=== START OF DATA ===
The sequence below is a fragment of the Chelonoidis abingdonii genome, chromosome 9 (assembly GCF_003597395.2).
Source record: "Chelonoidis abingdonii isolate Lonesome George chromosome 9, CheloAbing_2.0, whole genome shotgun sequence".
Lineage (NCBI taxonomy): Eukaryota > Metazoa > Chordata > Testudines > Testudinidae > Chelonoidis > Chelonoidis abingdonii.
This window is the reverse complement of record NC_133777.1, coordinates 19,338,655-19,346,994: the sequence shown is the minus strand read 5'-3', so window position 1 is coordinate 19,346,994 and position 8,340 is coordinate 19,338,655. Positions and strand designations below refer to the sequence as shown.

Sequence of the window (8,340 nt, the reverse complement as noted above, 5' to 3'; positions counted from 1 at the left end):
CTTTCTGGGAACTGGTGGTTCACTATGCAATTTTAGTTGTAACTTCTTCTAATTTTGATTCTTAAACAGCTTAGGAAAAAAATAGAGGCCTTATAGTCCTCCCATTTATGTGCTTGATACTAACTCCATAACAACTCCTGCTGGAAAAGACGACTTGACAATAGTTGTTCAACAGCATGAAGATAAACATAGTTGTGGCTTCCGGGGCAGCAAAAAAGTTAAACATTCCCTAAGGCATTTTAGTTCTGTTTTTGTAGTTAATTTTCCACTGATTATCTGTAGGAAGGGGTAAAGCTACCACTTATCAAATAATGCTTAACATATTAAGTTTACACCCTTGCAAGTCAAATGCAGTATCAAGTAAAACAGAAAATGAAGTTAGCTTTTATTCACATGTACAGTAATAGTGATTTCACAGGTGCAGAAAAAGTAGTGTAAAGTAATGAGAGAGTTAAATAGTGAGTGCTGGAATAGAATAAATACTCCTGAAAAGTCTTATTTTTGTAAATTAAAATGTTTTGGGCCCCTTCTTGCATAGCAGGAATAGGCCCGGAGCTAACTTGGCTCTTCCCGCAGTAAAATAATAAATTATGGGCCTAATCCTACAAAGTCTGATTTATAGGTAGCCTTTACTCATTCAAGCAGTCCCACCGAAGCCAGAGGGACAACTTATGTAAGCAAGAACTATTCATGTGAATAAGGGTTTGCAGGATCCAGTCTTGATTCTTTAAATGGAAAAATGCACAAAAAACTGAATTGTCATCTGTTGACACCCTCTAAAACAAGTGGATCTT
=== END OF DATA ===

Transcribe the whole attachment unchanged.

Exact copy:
The sequence below is a fragment of the Chelonoidis abingdonii genome, chromosome 9 (assembly GCF_003597395.2).
Source record: "Chelonoidis abingdonii isolate Lonesome George chromosome 9, CheloAbing_2.0, whole genome shotgun sequence".
Lineage (NCBI taxonomy): Eukaryota > Metazoa > Chordata > Testudines > Testudinidae > Chelonoidis > Chelonoidis abingdonii.
This window is the reverse complement of record NC_133777.1, coordinates 19,338,655-19,346,994: the sequence shown is the minus strand read 5'-3', so window position 1 is coordinate 19,346,994 and position 8,340 is coordinate 19,338,655. Positions and strand designations below refer to the sequence as shown.

Sequence of the window (8,340 nt, the reverse complement as noted above, 5' to 3'; positions counted from 1 at the left end):
CTTTCTGGGAACTGGTGGTTCACTATGCAATTTTAGTTGTAACTTCTTCTAATTTTGATTCTTAAACAGCTTAGGAAAAAAATAGAGGCCTTATAGTCCTCCCATTTATGTGCTTGATACTAACTCCATAACAACTCCTGCTGGAAAAGACGACTTGACAATAGTTGTTCAACAGCATGAAGATAAACATAGTTGTGGCTTCCGGGGCAGCAAAAAAGTTAAACATTCCCTAAGGCATTTTAGTTCTGTTTTTGTAGTTAATTTTCCACTGATTATCTGTAGGAAGGGGTAAAGCTACCACTTATCAAATAATGCTTAACATATTAAGTTTACACCCTTGCAAGTCAAATGCAGTATCAAGTAAAACAGAAAATGAAGTTAGCTTTTATTCACATGTACAGTAATAGTGATTTCACAGGTGCAGAAAAAGTAGTGTAAAGTAATGAGAGAGTTAAATAGTGAGTGCTGGAATAGAATAAATACTCCTGAAAAGTCTTATTTTTGTAAATTAAAATGTTTTGGGCCCCTTCTTGCATAGCAGGAATAGGCCCGGAGCTAACTTGGCTCTTCCCGCAGTAAAATAATAAATTATGGGCCTAATCCTACAAAGTCTGATTTATAGGTAGCCTTTACTCATTCAAGCAGTCCCACCGAAGCCAGAGGGACAACTTATGTAAGCAAGAACTATTCATGTGAATAAGGGTTTGCAGGATCCAGTCTTGATTCTTTAAATGGAAAAATGCACAAAAAACTGAATTGTCATCTGTTGACACCCTCTAAAACAAGTGGATCTT